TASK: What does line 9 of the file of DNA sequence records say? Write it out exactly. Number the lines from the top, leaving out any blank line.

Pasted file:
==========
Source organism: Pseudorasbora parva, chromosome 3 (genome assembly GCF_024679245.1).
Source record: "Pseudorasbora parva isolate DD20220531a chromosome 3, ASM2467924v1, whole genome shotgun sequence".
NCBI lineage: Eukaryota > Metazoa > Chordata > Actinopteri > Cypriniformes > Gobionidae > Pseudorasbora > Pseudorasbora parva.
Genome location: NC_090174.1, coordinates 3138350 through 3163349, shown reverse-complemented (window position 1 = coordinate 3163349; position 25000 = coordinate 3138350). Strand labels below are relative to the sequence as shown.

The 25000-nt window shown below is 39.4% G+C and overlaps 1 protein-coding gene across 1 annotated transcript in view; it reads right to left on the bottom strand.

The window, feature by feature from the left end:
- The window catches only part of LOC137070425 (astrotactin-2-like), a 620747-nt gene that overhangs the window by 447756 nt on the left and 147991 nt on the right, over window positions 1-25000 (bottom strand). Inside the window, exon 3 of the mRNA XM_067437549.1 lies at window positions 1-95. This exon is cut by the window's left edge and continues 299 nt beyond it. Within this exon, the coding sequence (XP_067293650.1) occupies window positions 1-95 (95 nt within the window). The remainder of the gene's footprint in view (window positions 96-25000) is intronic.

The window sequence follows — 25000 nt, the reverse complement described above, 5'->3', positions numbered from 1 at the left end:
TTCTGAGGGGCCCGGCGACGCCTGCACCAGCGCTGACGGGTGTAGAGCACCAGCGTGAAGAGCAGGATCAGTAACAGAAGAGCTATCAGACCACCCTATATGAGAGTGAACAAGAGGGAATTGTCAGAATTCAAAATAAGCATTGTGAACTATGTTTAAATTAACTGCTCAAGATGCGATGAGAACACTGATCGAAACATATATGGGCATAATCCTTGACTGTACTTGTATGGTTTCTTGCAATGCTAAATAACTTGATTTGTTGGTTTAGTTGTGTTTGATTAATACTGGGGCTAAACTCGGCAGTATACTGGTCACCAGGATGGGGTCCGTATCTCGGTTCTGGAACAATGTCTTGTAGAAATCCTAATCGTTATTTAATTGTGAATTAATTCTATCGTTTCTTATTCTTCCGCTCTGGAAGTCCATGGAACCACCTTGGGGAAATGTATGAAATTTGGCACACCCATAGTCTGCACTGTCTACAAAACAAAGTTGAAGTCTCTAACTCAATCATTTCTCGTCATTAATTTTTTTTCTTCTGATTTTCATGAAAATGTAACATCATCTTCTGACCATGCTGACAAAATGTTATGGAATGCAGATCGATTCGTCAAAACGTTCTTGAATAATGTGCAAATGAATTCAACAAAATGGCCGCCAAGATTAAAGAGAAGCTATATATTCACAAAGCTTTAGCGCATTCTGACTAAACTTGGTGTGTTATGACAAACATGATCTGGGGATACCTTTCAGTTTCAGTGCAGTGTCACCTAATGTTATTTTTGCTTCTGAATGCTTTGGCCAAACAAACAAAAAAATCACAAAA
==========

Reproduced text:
TTCTGAGGGGCCCGGCGACGCCTGCACCAGCGCTGACGGGTGTAGAGCACCAGCGTGAAGAGCAGGATCAGTAACAGAAGAGCTATCAGACCACCCTATATGAGAGTGAACAAGAGGGAATTGTCAGAATTCAAAATAAGCATTGTGAACTATGTTTAAATTAACTGCTCAAGATGCGATGAGAACACTGATCGAAACATATATGGGCATAATCCTTGACTGTACTTGTATGGTTTCTTGCAATGCTAAATAACTTGATTTGTTGGTTTAGTTGTGTTTGATTAATACTGGGGCTAAACTCGGCAGTATACTGGTCACCAGGATGGGGTCCGTATCTCGGTTCTGGAACAATGTCTTGTAGAAATCCTAATCGTTATTTAATTGTGAATTAATTCTATCGTTTCTTATTCTTCCGCTCTGGAAGTCCATGGAACCACCTTGGGGAAATGTATGAAATTTGGCACACCCATAGTCTGCACTGTCTACAAAACAAAGTTGAAGTCTCTAACTCAATCATTTCTCGTCATTAATTTTTTTTCTTCTGATTTTCATGAAAATGTAACATCATCTTCTGACCATGCTGACAAAATGTTATGGAATGCAGATCGATTCGTCAAAACGTTCTTGAATAATGTGCAAATGAATTCAACAAAATGGCCGCCAAGATTAAAGAGAAGCTATATATTCACAAAGCTTTAGCGCATTCTGACTAAACTTGGTGTGTTATGACAAACATGATCTGGGGATACCTTTCAGTTTCAGTGCAGTGTCACCTAATGTTATTTTTGCTTCTGAATGCTTTGGCCAAACAAACAAAAAAATCACAAAA